Medicare for All defines one end of the Democratic presidential debate
Medicare for All is both a rallying cry for some Democratic voters and a lightning rod for conservative attacks. When Vermont Sen. Bernie Sanders rolled out his latest version April 10, it became a moment when other Senate Democrats running for president could decide to sign on or take a pass.
When fully implemented, Medicare for All would replace private insurance, as well as Medicaid and Medicare. The Affordable Care Act — former President Barack Obama’s signature health care accomplishment — would go away. A government-run health insurance program would replace them all. During the first four years, people could choose to stay on their current insurance plan, buy into Medicare, or buy a new public option plan.
The veterans health system would stay in place, as would Indian Health Services.
The new Medicare for All bill largely mirrors an earlier one, but this version fully covers long-term care, an expensive addition.
Our guide to Medicare for All answers many questions about the program, but one of the biggest unresolved issues is how it would be paid for. The bill offers no new details. Sanders has said before that it would drive down health care spending, but outside estimates put the rise in federal spending in the $25 trillion to $32 trillion range over a span of 10 years.
Because it lacks broad support in Congress, Medicare for All is more a roadmap than a viable piece of legislation. But it plays a key role in the health care debate in the Democratic primary.
Most of the Senate Democrats running for president had backed an earlier bill, and the question was, would they commit again?
The four who had backed it before stuck with the bill. Sens. Cory Booker (New Jersey), Kirsten Gillibrand (New York), Kamala Harris (California) and Elizabeth Warren (Massachusetts) signed on as co-sponsors. The lone hold-out in the Senate was Minnesota’s Amy Klobuchar, who has never endorsed the plan.
But co-sponsoring Medicare for All was no bar to backing other Democratic proposals to expand health coverage. There are bills to allow people to buy into Medicaid, to buy into Medicare at age 50, and to offer everyone a public option health plan.
Here’s how the Senate Democratic presidential candidates compare on the bills they’ve sponsored or co-sponsored:
The most obvious take-away is Sanders stands out for backing his plan, and no other.
As far as co-sponsorship goes, Harris has the most inclusive approach, signing on to all four.
Harris spokesman Chris Harris (no relation) explained that all the bills support the principle that health care is a right, not a privilege.
"Medicare for All is her preferred approach, but she will also continue to vocally support other common sense measures that increase coverage and bring down costs for Americans," he said.
Warren’s office echoed that theme, and underscored that the transition plan in Sanders’ bill contains elements of the other measures.
"She’s already on record supporting the Medicare buy-in and public option policies that are included in Medicare for All legislation and would provide coverage options during the transition to Medicare for All," Warren spokeswoman Ashley Woolheater said.
Warren’s all-of-the-above approach comes through in a video she tweeted for the rollout. Even as she praised Medicare for All, she said, "We will not back down in our protection of the Affordable Care Act. We will defend it at every turn."
Booker cast the bill in a similar light. The morning of Sanders’s event, Booker was on a New York radio station saying anyone running for president who backs Medicare for All has to immediately answer the next question.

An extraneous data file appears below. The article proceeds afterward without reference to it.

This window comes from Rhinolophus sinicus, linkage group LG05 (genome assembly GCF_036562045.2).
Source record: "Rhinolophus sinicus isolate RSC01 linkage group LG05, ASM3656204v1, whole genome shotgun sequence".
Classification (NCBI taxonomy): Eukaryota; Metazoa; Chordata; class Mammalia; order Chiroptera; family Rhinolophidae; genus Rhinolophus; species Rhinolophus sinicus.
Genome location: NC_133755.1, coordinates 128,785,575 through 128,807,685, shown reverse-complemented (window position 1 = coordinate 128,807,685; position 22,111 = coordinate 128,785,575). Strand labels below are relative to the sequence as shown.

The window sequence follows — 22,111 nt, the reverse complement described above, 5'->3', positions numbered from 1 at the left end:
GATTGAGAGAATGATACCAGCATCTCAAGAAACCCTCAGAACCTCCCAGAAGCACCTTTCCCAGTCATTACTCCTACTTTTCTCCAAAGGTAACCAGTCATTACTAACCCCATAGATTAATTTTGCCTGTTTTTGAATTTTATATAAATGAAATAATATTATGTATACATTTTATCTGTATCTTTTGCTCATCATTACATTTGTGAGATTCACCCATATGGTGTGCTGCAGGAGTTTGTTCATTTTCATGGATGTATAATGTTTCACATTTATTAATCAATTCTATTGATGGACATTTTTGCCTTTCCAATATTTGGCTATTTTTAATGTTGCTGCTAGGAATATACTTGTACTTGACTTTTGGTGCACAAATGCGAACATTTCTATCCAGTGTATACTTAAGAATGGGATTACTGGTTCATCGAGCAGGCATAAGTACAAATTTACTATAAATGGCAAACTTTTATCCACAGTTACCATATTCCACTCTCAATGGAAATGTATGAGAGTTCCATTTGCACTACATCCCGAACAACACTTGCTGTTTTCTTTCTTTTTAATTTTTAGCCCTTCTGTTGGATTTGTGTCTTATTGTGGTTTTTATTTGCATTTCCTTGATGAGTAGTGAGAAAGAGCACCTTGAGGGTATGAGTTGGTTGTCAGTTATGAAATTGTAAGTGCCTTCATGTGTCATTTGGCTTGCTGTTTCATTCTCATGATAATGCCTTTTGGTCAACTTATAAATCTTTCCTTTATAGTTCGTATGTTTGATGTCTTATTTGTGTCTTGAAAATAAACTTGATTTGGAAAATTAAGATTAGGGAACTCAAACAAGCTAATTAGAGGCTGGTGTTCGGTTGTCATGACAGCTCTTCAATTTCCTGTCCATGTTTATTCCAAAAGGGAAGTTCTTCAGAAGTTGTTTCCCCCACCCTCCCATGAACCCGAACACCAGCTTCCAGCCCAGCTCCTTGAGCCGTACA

"In a split Congress, what are you going to actually do in your first year to make health care more accessible and affordable?" Booker said.
Booker pointed to the buy-in options, and the prescription drug bill he co-sponsored with Sanders.
Gillibrand was the only senator running for president, other than Sanders, to show up at his re-launch of the bill. She focused on the 4-year transition period and the public option during that time, a section she said she wrote.
Under that plan, premiums would be capped at between 2 and 5 percent of income, depending on how much a person earned.
"I dare any insurance company to just try to compete," Gillibrand said. "If you provide that transition period, I guarantee you, you will get to Medicare for All as a single payer, because the people are going to choose it."
Klobuchar’s staff said she would consider Medicare for All, but her immediate approach favors expanding buy-in options, whether that’s through Medicaid or Medicare.
Klobuchar positioned herself in a similar way on prescription drugs.
Senate Democrats have two bills aimed at cutting drug prices One, with Sanders as the lead sponsor, essentially would cut prices in the United States to match those in Canada, Europe and Japan. The other, from Klobuchar, would allow the Medicare program to negotiate directly with drug makers to reduce costs.
All of the Senate presidential hopefuls, except Sanders, signed on to Klobuchar’s bill. And all of them, except Klobuchar, signed on to the pricing bill.
Some of the Democratic candidates for president have spoken more forcefully than others in favor of Medicare for All. Former San Antonio mayor Julian Castro and Hawaii Rep. Tulsi Gabbard have said the country needs this approach.
Others, such as South Bend Mayor Pete Buttigieg and entrepreneur Andrew Yang endorse the goal, but as an option for people to buy into rather than the only game in town that Sanders has in mind. Former Rep. Beto O’Rourke has backed a 2018 proposal called Medicare for America, which keeps private insurance, but creates a new option that would fold together the individual market, Medicare and Medicaid.(Our partners at Kaiser Health News have more details on this.)